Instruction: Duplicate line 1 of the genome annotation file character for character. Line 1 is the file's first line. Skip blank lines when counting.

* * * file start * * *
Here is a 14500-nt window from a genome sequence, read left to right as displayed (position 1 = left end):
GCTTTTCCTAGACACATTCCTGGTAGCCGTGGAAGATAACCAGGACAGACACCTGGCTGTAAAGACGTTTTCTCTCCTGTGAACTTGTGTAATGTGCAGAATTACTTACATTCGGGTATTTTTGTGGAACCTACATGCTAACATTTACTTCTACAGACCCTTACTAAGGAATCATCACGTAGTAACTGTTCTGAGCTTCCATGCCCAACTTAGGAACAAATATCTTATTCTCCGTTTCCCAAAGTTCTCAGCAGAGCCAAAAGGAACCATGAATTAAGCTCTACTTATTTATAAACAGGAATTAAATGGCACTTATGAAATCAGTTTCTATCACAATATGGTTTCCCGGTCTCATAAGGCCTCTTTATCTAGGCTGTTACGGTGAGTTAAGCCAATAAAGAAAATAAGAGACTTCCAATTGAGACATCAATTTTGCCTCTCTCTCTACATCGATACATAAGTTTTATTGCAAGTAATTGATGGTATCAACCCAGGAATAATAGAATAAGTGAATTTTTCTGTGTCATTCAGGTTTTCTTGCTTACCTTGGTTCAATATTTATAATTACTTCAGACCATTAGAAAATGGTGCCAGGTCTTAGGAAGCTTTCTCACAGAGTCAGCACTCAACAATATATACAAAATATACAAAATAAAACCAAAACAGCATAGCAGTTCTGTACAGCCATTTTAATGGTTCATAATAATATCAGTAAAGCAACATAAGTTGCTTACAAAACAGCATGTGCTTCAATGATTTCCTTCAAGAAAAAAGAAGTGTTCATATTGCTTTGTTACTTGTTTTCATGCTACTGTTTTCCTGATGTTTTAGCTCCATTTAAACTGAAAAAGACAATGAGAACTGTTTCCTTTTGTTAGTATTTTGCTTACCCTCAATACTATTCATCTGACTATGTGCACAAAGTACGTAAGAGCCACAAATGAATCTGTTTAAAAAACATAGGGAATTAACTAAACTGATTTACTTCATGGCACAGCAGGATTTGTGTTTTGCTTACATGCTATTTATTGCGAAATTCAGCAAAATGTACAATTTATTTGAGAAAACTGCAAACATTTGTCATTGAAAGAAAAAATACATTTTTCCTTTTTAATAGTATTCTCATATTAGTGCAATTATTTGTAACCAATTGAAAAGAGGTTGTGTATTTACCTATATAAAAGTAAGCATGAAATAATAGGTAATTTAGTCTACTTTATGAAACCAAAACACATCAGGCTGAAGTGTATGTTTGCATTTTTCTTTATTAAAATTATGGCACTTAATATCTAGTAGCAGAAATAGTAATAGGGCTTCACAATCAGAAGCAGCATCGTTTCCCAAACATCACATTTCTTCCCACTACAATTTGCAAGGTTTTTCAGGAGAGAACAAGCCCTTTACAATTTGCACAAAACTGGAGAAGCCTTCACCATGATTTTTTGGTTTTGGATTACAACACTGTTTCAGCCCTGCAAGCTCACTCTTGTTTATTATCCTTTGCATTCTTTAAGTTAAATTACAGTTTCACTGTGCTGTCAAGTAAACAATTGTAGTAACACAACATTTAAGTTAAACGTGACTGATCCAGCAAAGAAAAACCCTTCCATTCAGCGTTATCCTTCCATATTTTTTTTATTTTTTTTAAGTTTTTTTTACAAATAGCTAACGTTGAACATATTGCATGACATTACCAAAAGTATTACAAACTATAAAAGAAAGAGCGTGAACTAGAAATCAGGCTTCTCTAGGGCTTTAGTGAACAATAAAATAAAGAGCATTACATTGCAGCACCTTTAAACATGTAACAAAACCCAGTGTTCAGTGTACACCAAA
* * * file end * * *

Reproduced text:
Here is a 14500-nt window from a genome sequence, read left to right as displayed (position 1 = left end):